Notes & Quotes

  • “Unfortunately he (Tomac) ruptured his Achilles tendon and it’s going to put us out for the rest of the season,” confirmed Monster Energy/Star Racing/Yamaha team manager Jeremy Coker
  • Sexton on heat race with Tomac: “The heat race with Eli was fun. Him (Tomac) being out front gave me the opportunity to look at lines. Once I got into a flow I caught him and got by him, then he just kind of stuck with me, followed my lines. Interesting race. Super clean.”
  • Added Sexton on the Denver win: “For me, the race was okay. I’ve been struggling all day with the altitude, and I was happy with the way I was riding in the middle of the race.”
  • First time in more than two years that Cianciarulo was on the 450 class podium. “It’s been a wild, wild couple years for me,” he said. “Just battling a lot of health stuff and, just really, I had to dig so deep. There was so many times I almost quit, or thought I was done.”
  • The emotional Cianciarulo continued: “I know it’s the end of the season and there’s a lot of guys hurt. I do not care, man. For me to be up here (on the podium) is a big testament to everyone around me.”
  • Coming back from injury, and getting injured during the ’23 Monster Energy AMA Supercross season (missed three rounds), Cianciarulo was still able to make ten (10) top ten finishes in the 12 races he contested.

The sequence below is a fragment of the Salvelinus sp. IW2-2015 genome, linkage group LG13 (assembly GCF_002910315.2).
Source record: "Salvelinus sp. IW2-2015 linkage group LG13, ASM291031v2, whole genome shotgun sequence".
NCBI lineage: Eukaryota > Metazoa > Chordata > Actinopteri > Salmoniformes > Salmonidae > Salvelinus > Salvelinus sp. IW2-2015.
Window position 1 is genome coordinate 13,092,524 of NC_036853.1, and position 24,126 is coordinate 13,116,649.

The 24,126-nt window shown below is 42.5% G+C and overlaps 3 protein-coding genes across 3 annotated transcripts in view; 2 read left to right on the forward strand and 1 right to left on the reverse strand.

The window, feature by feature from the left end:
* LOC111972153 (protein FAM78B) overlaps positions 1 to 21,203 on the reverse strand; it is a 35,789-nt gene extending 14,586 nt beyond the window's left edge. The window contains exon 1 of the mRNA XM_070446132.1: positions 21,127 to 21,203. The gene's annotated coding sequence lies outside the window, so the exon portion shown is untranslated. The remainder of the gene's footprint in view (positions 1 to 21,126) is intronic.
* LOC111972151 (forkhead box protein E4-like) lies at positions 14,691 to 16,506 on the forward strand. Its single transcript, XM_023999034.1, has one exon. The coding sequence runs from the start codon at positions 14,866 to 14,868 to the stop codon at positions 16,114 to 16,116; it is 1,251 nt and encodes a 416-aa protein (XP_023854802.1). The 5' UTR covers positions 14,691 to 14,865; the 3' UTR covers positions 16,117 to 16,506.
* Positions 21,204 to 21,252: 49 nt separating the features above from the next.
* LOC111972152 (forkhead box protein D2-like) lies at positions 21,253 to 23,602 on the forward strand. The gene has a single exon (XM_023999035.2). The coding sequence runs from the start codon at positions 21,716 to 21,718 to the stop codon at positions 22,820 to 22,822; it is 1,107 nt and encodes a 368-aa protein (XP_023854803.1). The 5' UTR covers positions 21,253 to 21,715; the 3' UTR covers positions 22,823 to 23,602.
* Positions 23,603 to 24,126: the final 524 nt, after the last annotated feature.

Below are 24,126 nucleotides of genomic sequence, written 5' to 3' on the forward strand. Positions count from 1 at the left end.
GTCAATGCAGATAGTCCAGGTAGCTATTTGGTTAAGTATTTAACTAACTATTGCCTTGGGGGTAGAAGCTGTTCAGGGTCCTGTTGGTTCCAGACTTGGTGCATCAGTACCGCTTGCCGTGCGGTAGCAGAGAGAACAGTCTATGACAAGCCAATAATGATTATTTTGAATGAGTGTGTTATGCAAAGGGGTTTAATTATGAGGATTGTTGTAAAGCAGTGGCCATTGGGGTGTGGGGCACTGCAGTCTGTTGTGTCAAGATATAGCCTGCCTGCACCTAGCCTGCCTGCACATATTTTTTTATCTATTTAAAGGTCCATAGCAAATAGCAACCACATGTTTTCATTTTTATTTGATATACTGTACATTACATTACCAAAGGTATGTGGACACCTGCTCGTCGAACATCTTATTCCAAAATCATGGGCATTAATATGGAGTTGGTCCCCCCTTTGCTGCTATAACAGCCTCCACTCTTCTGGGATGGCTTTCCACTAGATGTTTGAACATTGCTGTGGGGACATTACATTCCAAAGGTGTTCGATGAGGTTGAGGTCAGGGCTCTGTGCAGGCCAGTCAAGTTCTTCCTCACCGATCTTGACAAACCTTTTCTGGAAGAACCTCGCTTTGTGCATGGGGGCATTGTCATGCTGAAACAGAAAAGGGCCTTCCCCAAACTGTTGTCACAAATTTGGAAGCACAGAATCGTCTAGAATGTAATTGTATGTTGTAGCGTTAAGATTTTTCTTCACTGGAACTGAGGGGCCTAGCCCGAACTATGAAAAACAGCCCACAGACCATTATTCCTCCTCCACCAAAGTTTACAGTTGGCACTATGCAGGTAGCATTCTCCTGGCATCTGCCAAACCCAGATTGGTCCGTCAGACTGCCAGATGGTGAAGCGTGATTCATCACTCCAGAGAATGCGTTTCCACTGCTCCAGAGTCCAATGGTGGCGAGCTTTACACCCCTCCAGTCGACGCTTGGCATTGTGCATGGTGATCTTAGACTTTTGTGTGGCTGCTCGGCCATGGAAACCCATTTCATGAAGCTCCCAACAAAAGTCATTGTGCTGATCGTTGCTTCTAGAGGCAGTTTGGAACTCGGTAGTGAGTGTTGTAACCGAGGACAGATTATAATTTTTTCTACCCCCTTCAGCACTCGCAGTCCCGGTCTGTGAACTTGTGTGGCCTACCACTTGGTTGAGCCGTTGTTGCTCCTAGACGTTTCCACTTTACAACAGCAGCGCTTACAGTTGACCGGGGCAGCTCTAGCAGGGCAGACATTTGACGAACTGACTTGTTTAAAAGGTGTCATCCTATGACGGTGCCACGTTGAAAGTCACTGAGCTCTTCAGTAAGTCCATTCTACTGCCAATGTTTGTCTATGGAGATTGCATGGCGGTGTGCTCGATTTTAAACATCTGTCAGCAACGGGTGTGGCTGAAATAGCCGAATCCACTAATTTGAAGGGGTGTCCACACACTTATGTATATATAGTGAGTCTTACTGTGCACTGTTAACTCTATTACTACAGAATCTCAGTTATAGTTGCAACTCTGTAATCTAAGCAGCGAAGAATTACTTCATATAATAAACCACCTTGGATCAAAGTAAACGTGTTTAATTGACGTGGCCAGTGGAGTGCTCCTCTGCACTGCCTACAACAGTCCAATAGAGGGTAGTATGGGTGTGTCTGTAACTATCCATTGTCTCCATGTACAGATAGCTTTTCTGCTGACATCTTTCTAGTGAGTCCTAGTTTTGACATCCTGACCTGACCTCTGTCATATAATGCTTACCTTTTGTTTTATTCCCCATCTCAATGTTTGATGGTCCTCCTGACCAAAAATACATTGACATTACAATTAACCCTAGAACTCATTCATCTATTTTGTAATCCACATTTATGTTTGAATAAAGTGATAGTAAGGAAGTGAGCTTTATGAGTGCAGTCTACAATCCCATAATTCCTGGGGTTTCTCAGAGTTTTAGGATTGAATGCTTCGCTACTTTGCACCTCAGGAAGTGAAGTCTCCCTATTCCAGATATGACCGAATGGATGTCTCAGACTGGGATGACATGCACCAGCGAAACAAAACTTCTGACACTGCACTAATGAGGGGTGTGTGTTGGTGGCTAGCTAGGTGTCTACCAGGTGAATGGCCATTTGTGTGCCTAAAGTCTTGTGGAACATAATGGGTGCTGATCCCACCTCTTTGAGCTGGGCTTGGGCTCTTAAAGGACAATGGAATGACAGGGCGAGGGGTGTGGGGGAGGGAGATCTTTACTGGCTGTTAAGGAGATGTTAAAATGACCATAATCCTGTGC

• Jason Anderson’s (Monster Energy/Kawasaki) heat race crash in Nashville the previous week (along with a practice crash earlier that week) left him with a little surprise he didn’t find until he returned home after his gutty 6th place finish in the Nashville main. “I felt like something was wrong.” Turns out he’d suffered a non-displaced fracture of the C5/C6 vertebrae in his neck, but is expected to make a complete recovery, and return to racing fairly soon.
  • Justin Hill’s career-best finish at Nashville last week would get bettered at Denver with his new best-ever 4th place run. Great work for the Tedder/KTM racer out of the Pacific Northwest.
  • “I hit my marks well for the first half of the race… but I probably looked over my shoulder too many times,” said Kitchen on losing the 250 race lead, late, to Hampshire. “I haven’t been in that position too many times and I kind of froze up. But overall, I have to take the positives.”